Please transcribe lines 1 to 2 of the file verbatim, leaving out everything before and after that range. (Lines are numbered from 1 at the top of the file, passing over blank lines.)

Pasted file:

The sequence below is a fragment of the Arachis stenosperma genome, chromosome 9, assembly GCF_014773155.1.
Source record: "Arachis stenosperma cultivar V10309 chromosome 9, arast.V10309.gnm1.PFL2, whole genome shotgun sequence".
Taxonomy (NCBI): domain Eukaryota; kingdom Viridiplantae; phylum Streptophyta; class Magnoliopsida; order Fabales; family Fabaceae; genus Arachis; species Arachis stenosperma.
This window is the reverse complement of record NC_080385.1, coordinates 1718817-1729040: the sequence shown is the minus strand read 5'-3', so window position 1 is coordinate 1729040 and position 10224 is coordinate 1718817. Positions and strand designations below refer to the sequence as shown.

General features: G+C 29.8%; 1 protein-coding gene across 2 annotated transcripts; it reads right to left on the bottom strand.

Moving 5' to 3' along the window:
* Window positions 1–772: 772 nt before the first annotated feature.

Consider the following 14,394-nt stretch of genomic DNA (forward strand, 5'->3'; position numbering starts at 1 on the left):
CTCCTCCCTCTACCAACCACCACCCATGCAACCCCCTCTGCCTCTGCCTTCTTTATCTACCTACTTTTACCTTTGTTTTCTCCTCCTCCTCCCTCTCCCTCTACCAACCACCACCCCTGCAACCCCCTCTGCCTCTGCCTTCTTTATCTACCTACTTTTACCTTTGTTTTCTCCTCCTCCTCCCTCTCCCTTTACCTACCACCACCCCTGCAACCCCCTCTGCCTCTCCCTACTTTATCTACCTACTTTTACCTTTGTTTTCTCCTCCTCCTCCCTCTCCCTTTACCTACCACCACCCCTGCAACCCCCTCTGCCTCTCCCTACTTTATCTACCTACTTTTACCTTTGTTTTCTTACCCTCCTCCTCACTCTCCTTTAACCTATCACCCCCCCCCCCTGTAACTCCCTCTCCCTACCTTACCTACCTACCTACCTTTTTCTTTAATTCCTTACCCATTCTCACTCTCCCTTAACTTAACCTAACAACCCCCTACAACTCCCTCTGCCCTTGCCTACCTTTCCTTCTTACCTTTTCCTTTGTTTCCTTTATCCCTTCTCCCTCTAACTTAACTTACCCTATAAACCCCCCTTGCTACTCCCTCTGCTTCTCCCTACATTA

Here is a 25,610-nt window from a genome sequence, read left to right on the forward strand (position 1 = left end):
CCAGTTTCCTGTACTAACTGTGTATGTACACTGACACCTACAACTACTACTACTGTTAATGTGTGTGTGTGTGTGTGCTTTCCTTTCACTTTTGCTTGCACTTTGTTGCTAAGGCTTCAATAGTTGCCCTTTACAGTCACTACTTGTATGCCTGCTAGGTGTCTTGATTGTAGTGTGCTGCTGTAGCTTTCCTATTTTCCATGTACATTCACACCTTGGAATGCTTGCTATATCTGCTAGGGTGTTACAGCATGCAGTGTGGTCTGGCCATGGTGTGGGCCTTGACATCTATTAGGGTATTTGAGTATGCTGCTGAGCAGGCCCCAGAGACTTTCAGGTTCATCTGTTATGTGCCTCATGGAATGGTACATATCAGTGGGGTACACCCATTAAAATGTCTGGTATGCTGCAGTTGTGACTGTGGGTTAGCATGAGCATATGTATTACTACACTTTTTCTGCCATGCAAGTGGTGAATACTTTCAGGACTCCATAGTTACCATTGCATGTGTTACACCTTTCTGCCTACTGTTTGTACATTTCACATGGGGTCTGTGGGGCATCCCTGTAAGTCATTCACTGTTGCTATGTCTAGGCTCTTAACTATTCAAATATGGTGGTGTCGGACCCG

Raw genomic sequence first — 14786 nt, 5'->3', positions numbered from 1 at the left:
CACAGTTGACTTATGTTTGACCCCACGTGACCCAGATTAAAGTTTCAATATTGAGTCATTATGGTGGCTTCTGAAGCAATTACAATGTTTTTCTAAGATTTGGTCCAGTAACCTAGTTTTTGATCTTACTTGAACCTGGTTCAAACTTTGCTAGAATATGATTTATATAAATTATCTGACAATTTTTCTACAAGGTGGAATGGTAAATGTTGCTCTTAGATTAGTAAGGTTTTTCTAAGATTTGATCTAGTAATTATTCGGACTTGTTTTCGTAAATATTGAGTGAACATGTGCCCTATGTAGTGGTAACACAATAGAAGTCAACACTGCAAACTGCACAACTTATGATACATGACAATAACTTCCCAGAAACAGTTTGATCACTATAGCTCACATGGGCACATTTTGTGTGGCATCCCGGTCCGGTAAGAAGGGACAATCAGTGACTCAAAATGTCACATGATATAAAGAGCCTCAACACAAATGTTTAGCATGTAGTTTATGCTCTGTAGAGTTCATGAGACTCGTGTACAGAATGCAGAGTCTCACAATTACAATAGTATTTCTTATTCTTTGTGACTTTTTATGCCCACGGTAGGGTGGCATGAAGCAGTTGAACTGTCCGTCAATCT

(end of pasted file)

The sequence below is a fragment of the Arachis stenosperma genome, chromosome 9, assembly GCF_014773155.1.
Source record: "Arachis stenosperma cultivar V10309 chromosome 9, arast.V10309.gnm1.PFL2, whole genome shotgun sequence".